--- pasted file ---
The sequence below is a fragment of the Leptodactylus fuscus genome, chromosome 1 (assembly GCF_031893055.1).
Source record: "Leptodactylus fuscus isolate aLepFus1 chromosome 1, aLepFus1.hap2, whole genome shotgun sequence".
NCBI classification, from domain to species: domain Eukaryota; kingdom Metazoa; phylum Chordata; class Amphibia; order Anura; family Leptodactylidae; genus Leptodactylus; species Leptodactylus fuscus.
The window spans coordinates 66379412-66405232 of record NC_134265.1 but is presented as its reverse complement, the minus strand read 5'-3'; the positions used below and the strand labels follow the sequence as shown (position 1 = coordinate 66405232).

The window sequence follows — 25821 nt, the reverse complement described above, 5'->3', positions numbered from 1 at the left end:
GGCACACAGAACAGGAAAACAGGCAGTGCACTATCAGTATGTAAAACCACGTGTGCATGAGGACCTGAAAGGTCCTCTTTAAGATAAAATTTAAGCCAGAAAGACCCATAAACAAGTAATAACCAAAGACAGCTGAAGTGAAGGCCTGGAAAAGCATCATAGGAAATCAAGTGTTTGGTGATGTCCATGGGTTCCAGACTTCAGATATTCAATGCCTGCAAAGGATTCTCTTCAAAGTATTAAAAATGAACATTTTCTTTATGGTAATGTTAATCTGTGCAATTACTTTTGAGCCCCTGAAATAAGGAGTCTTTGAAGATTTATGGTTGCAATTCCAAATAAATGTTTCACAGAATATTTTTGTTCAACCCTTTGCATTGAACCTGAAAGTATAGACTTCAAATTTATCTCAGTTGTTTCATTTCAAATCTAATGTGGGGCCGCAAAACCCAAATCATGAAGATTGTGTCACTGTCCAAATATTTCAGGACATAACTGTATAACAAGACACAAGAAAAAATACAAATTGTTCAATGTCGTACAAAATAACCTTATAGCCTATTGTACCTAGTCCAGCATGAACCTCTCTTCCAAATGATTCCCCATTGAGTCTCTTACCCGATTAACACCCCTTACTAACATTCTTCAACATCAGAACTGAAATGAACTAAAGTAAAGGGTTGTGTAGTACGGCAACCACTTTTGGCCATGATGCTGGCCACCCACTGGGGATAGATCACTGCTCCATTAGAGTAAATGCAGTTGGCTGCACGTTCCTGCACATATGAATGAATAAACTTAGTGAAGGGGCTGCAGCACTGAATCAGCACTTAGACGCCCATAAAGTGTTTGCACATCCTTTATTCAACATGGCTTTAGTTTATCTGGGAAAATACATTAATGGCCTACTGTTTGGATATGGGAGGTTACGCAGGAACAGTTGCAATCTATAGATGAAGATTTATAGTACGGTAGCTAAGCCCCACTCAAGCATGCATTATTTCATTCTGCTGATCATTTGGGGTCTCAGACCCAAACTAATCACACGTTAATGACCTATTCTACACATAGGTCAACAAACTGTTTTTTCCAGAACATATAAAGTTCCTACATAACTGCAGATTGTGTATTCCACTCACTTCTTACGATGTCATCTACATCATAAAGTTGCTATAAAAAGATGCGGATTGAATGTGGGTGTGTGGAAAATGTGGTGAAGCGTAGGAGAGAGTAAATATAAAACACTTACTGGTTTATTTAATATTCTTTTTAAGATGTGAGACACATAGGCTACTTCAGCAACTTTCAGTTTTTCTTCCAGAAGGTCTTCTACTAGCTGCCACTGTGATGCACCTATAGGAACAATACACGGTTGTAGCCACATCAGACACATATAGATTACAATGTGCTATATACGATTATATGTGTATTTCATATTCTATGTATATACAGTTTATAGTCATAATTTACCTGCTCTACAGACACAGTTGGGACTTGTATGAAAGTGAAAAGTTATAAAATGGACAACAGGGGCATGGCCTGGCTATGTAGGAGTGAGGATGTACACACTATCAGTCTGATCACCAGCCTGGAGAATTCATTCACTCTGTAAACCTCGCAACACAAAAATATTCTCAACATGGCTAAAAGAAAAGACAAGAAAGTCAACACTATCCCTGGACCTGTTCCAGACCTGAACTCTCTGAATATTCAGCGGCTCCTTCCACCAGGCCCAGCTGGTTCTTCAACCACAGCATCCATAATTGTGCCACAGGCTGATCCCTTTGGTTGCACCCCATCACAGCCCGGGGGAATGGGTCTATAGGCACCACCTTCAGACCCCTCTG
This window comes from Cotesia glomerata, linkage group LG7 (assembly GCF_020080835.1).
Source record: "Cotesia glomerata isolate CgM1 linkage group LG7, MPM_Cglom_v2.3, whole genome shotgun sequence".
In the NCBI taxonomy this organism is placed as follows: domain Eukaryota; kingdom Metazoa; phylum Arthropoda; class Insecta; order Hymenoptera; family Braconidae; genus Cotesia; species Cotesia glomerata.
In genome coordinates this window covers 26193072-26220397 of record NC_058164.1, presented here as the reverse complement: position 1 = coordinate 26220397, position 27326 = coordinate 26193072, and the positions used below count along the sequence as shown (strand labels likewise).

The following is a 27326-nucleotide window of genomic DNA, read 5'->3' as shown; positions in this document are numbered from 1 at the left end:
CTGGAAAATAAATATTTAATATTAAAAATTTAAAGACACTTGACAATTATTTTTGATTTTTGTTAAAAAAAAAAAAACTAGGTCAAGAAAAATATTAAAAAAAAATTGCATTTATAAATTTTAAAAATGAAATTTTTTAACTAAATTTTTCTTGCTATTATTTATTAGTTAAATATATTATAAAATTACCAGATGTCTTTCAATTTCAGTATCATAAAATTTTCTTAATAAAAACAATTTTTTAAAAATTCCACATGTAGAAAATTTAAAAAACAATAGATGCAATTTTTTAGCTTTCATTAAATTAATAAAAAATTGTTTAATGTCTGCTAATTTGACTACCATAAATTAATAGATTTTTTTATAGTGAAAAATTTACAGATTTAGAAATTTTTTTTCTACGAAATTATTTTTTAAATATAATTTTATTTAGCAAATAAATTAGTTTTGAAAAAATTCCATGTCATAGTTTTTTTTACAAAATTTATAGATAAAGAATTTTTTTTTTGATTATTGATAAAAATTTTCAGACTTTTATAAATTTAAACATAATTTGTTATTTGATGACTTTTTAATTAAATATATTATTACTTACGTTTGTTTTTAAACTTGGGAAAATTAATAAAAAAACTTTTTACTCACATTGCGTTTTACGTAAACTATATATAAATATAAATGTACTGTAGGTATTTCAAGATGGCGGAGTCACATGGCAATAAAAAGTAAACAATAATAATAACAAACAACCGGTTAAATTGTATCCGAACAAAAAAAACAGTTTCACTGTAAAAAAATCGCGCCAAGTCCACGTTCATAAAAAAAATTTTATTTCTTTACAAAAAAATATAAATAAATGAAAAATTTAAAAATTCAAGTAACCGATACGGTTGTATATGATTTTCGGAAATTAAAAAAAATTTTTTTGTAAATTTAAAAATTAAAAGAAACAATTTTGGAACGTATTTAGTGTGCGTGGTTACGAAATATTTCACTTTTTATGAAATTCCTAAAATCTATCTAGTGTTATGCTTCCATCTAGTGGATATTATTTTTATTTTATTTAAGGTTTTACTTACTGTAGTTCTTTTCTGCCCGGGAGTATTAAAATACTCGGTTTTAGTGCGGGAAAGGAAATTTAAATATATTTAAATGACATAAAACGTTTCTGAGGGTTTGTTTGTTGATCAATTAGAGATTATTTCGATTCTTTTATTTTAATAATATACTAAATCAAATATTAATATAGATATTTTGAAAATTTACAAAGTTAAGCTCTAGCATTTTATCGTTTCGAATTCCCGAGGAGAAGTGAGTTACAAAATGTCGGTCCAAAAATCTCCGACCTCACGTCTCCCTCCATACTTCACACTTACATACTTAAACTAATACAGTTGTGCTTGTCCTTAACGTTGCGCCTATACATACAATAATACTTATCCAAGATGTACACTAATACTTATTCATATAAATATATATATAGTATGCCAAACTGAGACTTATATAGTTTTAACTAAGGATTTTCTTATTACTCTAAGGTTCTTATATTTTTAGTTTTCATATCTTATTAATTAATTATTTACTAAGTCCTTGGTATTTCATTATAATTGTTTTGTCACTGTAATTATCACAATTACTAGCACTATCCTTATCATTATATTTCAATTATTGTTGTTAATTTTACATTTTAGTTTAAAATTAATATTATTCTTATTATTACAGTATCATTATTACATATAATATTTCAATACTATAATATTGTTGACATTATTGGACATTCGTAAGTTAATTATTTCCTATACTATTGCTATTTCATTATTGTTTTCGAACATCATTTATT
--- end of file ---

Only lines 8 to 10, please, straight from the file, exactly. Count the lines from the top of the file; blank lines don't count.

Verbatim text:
Source record: "Cotesia glomerata isolate CgM1 linkage group LG7, MPM_Cglom_v2.3, whole genome shotgun sequence".
In the NCBI taxonomy this organism is placed as follows: domain Eukaryota; kingdom Metazoa; phylum Arthropoda; class Insecta; order Hymenoptera; family Braconidae; genus Cotesia; species Cotesia glomerata.
In genome coordinates this window covers 26193072-26220397 of record NC_058164.1, presented here as the reverse complement: position 1 = coordinate 26220397, position 27326 = coordinate 26193072, and the positions used below count along the sequence as shown (strand labels likewise).